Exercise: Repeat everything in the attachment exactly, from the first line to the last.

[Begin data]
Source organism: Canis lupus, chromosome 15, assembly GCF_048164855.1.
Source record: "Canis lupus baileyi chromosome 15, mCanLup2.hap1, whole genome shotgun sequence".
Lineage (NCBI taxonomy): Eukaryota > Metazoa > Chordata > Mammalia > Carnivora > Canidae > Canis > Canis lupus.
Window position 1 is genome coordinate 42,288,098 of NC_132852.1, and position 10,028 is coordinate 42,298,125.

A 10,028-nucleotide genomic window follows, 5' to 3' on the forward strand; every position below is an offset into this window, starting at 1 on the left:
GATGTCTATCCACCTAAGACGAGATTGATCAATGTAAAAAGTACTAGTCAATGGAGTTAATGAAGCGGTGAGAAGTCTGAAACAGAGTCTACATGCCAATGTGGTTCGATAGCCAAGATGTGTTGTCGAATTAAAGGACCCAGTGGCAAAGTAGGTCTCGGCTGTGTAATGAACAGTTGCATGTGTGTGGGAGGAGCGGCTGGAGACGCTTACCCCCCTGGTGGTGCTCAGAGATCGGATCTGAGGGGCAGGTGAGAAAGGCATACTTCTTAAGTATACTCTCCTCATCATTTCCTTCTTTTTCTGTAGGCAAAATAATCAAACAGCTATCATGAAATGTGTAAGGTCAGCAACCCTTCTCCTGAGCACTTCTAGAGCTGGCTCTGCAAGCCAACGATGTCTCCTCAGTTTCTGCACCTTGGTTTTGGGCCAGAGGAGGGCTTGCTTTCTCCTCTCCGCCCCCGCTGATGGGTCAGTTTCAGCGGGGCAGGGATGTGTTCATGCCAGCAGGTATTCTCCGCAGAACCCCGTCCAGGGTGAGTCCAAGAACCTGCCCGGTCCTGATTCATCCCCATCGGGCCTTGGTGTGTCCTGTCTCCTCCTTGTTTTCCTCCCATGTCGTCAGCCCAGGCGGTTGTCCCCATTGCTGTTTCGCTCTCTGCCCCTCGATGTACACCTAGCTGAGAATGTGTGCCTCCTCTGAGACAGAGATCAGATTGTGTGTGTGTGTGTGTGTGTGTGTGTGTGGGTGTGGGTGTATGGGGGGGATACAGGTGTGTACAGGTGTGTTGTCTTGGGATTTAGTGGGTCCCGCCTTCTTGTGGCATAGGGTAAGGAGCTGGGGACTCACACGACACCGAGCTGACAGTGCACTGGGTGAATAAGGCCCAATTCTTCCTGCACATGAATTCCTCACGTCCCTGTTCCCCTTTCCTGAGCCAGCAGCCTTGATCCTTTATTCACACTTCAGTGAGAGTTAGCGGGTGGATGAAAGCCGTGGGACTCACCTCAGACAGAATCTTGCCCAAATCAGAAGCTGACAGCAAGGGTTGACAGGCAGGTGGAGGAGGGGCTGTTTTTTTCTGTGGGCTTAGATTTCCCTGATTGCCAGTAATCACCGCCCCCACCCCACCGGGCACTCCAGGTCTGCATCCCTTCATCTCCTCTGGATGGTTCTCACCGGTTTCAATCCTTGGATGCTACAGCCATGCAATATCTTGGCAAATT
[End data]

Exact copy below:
Source organism: Canis lupus, chromosome 15, assembly GCF_048164855.1.
Source record: "Canis lupus baileyi chromosome 15, mCanLup2.hap1, whole genome shotgun sequence".
Lineage (NCBI taxonomy): Eukaryota > Metazoa > Chordata > Mammalia > Carnivora > Canidae > Canis > Canis lupus.
Window position 1 is genome coordinate 42,288,098 of NC_132852.1, and position 10,028 is coordinate 42,298,125.

A 10,028-nucleotide genomic window follows, 5' to 3' on the forward strand; every position below is an offset into this window, starting at 1 on the left:
GATGTCTATCCACCTAAGACGAGATTGATCAATGTAAAAAGTACTAGTCAATGGAGTTAATGAAGCGGTGAGAAGTCTGAAACAGAGTCTACATGCCAATGTGGTTCGATAGCCAAGATGTGTTGTCGAATTAAAGGACCCAGTGGCAAAGTAGGTCTCGGCTGTGTAATGAACAGTTGCATGTGTGTGGGAGGAGCGGCTGGAGACGCTTACCCCCCTGGTGGTGCTCAGAGATCGGATCTGAGGGGCAGGTGAGAAAGGCATACTTCTTAAGTATACTCTCCTCATCATTTCCTTCTTTTTCTGTAGGCAAAATAATCAAACAGCTATCATGAAATGTGTAAGGTCAGCAACCCTTCTCCTGAGCACTTCTAGAGCTGGCTCTGCAAGCCAACGATGTCTCCTCAGTTTCTGCACCTTGGTTTTGGGCCAGAGGAGGGCTTGCTTTCTCCTCTCCGCCCCCGCTGATGGGTCAGTTTCAGCGGGGCAGGGATGTGTTCATGCCAGCAGGTATTCTCCGCAGAACCCCGTCCAGGGTGAGTCCAAGAACCTGCCCGGTCCTGATTCATCCCCATCGGGCCTTGGTGTGTCCTGTCTCCTCCTTGTTTTCCTCCCATGTCGTCAGCCCAGGCGGTTGTCCCCATTGCTGTTTCGCTCTCTGCCCCTCGATGTACACCTAGCTGAGAATGTGTGCCTCCTCTGAGACAGAGATCAGATTGTGTGTGTGTGTGTGTGTGTGTGTGTGTGGGTGTGGGTGTATGGGGGGGATACAGGTGTGTACAGGTGTGTTGTCTTGGGATTTAGTGGGTCCCGCCTTCTTGTGGCATAGGGTAAGGAGCTGGGGACTCACACGACACCGAGCTGACAGTGCACTGGGTGAATAAGGCCCAATTCTTCCTGCACATGAATTCCTCACGTCCCTGTTCCCCTTTCCTGAGCCAGCAGCCTTGATCCTTTATTCACACTTCAGTGAGAGTTAGCGGGTGGATGAAAGCCGTGGGACTCACCTCAGACAGAATCTTGCCCAAATCAGAAGCTGACAGCAAGGGTTGACAGGCAGGTGGAGGAGGGGCTGTTTTTTTCTGTGGGCTTAGATTTCCCTGATTGCCAGTAATCACCGCCCCCACCCCACCGGGCACTCCAGGTCTGCATCCCTTCATCTCCTCTGGATGGTTCTCACCGGTTTCAATCCTTGGATGCTACAGCCATGCAATATCTTGGCAAATT